Don’t worry, we’re not going to bore you with a long essay, rather we’re going to explain where our current obsession with Mid-Century Modern design comes from. Our new collection is based around classic Polish designs from the 1960’s but the style itself had been around since the 1940’s and actually began on the West Coast of American before becoming a huge trend in Scandinavian.
366 Furniture | Rose & Grey
Art historian Cara Greenberg was the first to use the phrase ‘Mid-Century Modern’ when she published her now iconic book on the subject in 1984. She summed up the look of the Baby Boomers era that led from the post-war 1940’s up until the late 1960’s, when furniture design became all about clean, simple lines, geometric silhouettes and multi-purpose usage.
The Mid-Century style first appeared, however, on the West Coast of America in the form of new housing designed to rival the Bauhaus movement that was spreading through Europe at the time. Architects were focused on bringing modernity to post-war suburbs, building practical and contemporary family homes with open floor plans and large windows that created large indoor spaces and blurred the boundaries between inside and outside. Palm Springs in California is particularly noted for its Mid-Century Modern architecture, hosting an annual Modernism week that celebrates the era.
The natural progression from Modernist housing was a rise in mass-produced furniture that was functional, simple and elegant yet easy and affordable to manufacture. In America, Charles and Ray Eames produced design classics such as the DSR chair and the Lounge Chair that perfectly complemented the new Modernist homes whilst Harvey Probber pioneered sectional modular sofas that could fit into a variety of different spaces.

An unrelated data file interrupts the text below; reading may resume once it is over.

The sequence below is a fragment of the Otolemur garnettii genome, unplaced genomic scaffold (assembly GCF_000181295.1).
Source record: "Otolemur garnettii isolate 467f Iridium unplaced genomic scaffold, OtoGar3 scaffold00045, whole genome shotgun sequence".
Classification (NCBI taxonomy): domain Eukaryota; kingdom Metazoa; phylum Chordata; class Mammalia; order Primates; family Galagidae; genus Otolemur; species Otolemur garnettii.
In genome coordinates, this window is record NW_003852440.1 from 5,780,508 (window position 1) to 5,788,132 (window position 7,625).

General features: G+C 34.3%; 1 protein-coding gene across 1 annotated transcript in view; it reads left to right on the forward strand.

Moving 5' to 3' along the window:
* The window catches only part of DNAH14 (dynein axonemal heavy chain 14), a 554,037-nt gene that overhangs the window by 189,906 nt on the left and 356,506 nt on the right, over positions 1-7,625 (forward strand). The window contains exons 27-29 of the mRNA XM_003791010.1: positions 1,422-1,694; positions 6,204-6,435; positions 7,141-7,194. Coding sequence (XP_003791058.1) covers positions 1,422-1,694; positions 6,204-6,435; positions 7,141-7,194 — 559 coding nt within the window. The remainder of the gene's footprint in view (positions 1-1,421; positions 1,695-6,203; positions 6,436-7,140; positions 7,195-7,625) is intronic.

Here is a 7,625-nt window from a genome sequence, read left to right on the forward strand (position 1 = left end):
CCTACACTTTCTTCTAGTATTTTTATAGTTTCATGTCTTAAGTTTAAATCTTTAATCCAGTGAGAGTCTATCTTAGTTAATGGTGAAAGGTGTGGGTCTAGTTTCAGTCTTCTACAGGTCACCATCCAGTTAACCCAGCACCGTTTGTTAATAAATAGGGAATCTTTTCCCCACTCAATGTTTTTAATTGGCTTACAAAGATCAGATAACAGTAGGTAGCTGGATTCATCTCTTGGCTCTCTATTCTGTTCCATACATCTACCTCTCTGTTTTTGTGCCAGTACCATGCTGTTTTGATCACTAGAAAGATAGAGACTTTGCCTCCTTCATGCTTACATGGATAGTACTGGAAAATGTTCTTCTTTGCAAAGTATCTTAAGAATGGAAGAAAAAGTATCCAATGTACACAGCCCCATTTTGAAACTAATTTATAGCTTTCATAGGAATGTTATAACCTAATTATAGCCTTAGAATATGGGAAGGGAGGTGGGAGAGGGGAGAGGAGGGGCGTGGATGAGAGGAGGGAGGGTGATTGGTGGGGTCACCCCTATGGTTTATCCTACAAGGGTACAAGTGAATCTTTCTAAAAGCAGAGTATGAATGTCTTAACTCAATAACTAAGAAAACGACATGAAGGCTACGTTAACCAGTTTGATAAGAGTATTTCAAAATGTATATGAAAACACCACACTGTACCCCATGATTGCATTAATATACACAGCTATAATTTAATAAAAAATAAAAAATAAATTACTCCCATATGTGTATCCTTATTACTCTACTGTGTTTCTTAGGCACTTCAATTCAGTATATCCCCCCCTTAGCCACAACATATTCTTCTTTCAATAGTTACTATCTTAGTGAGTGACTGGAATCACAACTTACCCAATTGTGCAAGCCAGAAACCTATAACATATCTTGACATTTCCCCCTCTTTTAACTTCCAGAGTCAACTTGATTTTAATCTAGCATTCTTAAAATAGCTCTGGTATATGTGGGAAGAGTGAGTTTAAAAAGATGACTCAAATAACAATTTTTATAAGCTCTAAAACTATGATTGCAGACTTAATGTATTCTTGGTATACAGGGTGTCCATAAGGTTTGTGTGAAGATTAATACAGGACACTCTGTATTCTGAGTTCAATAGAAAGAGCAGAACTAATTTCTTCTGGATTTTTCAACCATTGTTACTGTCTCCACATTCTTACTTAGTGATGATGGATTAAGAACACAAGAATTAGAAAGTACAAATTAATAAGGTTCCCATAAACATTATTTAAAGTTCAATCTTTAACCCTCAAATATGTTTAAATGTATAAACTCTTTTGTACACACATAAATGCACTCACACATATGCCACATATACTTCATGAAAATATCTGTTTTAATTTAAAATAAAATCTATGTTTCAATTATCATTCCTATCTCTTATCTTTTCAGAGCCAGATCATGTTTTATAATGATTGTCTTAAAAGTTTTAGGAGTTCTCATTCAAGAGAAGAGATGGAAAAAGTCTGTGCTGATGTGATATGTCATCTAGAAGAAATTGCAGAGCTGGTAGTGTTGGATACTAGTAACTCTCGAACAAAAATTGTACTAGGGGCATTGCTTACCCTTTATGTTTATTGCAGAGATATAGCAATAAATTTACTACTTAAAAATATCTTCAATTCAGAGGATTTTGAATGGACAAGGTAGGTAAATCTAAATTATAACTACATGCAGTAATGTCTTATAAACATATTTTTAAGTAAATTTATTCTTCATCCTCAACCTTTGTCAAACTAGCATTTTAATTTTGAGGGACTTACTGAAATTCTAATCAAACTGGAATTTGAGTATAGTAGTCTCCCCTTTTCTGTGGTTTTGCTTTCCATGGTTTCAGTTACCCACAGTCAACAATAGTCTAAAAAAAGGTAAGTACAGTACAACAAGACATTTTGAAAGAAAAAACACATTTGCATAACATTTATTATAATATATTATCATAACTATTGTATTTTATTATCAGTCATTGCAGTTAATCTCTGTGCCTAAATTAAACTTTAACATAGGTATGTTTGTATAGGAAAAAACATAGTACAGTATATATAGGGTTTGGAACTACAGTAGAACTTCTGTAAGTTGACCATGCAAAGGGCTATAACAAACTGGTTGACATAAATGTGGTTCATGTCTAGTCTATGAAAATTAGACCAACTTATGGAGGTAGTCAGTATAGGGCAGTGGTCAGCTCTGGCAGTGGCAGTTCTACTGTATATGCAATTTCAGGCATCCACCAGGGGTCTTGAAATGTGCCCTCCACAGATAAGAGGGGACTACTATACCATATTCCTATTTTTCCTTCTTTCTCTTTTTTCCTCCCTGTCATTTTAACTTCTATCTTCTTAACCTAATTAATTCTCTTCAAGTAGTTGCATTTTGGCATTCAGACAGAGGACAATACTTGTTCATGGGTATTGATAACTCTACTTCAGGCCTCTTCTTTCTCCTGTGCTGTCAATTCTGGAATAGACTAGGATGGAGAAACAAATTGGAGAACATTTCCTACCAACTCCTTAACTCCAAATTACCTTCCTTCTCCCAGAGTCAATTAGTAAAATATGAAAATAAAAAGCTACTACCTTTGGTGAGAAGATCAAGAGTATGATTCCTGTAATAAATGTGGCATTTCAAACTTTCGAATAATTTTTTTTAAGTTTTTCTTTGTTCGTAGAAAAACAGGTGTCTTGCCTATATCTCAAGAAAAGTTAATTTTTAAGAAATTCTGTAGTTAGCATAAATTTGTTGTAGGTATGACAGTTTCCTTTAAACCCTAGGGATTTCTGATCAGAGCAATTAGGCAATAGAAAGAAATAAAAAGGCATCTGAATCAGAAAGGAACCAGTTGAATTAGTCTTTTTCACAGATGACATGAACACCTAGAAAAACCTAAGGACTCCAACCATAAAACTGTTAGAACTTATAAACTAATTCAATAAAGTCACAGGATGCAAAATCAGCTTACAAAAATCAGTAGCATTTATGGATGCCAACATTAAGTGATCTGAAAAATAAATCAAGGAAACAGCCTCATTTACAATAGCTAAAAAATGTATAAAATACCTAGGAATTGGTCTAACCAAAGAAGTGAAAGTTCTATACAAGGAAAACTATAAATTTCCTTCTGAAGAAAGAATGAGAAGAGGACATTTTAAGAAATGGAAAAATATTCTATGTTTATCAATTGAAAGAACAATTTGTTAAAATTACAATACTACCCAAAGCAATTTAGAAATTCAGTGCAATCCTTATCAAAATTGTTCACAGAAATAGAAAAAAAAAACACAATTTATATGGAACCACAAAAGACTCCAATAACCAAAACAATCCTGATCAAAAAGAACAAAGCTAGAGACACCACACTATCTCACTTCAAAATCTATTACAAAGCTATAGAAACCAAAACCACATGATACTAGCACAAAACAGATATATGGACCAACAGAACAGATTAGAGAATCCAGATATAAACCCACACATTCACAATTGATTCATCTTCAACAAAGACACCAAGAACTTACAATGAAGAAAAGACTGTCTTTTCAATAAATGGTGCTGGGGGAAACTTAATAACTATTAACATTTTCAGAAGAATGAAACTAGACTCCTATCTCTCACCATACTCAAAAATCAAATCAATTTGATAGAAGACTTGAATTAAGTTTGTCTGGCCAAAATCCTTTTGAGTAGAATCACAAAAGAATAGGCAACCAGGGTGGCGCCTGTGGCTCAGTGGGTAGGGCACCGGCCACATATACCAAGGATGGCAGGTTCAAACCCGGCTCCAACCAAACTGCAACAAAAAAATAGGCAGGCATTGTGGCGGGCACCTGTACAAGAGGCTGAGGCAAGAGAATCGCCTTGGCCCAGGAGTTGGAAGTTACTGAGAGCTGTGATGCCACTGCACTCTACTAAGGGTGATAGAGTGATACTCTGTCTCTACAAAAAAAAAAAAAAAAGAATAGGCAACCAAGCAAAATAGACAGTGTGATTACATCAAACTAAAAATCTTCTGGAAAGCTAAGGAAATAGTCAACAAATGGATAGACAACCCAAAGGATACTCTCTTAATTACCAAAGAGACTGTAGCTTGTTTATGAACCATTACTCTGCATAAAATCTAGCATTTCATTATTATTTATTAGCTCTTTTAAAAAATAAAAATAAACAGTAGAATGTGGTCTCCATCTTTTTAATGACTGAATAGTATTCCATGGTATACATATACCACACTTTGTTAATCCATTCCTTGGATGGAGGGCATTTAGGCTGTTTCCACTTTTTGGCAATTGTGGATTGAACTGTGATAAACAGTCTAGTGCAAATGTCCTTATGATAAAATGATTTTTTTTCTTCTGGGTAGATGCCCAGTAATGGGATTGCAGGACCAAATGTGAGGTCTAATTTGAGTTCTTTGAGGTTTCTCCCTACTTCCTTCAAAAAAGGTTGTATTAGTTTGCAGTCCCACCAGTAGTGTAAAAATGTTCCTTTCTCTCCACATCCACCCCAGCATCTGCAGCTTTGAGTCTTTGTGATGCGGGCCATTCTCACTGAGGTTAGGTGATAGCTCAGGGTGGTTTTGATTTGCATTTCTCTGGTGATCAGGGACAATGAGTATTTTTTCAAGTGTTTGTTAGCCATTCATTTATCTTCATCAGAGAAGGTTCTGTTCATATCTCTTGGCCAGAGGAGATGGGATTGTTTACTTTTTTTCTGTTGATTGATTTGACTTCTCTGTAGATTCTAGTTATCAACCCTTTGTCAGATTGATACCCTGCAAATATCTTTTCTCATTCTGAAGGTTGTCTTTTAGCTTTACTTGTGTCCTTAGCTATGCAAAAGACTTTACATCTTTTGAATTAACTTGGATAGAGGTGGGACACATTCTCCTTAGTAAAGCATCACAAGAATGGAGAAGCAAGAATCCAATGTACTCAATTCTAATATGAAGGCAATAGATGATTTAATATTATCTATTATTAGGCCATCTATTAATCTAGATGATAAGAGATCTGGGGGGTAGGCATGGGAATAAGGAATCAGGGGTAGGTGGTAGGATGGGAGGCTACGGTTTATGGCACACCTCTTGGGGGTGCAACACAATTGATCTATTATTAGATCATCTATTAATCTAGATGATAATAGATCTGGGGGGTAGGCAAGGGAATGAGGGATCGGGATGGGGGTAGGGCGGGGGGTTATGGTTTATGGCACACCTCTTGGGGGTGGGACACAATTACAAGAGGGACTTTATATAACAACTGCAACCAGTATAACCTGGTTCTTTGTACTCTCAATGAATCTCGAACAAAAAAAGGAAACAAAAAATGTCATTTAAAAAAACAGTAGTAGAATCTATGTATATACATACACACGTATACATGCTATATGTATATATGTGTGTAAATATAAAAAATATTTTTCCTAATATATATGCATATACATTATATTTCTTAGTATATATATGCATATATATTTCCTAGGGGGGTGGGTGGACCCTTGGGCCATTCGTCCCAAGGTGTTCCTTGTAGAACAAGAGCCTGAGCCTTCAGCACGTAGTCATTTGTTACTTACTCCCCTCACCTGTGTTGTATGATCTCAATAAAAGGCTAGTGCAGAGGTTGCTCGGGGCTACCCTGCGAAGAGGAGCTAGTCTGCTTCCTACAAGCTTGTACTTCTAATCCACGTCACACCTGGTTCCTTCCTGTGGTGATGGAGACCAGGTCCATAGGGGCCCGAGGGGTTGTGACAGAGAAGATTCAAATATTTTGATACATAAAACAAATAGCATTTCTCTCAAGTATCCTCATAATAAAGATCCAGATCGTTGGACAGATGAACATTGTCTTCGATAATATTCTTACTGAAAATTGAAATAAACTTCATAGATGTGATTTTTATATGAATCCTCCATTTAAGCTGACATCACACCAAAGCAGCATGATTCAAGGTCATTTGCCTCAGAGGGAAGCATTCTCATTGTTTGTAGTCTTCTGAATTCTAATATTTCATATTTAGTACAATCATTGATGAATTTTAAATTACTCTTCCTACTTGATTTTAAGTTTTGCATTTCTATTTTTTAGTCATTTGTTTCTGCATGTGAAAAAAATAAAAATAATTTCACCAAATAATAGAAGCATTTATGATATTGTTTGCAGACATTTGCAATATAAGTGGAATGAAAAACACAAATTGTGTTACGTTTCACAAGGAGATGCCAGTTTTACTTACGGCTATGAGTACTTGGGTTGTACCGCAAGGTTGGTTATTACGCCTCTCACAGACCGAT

Over in Denmark, a similar reaction to Bauhaus was happening at the same time. Kaare Klint began the movement with his furniture designs based around the principles of clean and simple lines, but it was between the 1940’s and the 1960’s that Danish design thrived. Iconic designers such as Hans Wegner and Arne Jacobsen began to focus on form rather than simply function, and heralded a new era of simplistic furniture designs that originally focused on mass-produced chairs. At the same time, Poul Henningsen was designed a dramatic lighting collection that focused on spreading light without glare, resulting in statement designs with a focus on clean lines and sharp angles.
Moving over to the UK, brands such as Ercol and G-Plan focused mainly on wooden furniture, crafting streamlined coffee tables, cabinets and sideboards out of sturdy, hard-wearing woods. Their designs often featured thin, spindle-like legs that provided a huge point of difference from the heavy, cumbersome furniture that had previously been popular.
Meanwhile, behind the Iron Curtain in Eastern Europe, similar styles of furniture were emerging yet due to their location, they never became as well-known. The majority of Eastern European Mid-Century furniture designs were the result of creating pieces of furniture that would fit in small communist-era apartments and that were made to last. The beautiful attention to detail behind these pieces was a result of furniture design being one of the only acceptable creative outlets.
366 Furniture | Rose & Grey
366 Concept is a direct result of the former Soviet Bloc, resurrecting a classic design by Polish furniture designer Jozef Chierowski. At the time, Poland was a very poor country where the majority of people lived in small flats and mass-production had to be very affordable. The small size and simple design of the 366 Easy Chair were what led to its popularity in Poland in the Mid-Twentieth-Century – and is still one of its key selling points today. The chairs (and the rockers and two-seaters which 366 Concept has launched) are ideal for small rooms or for moving around as occasional furniture and extra seating for guests.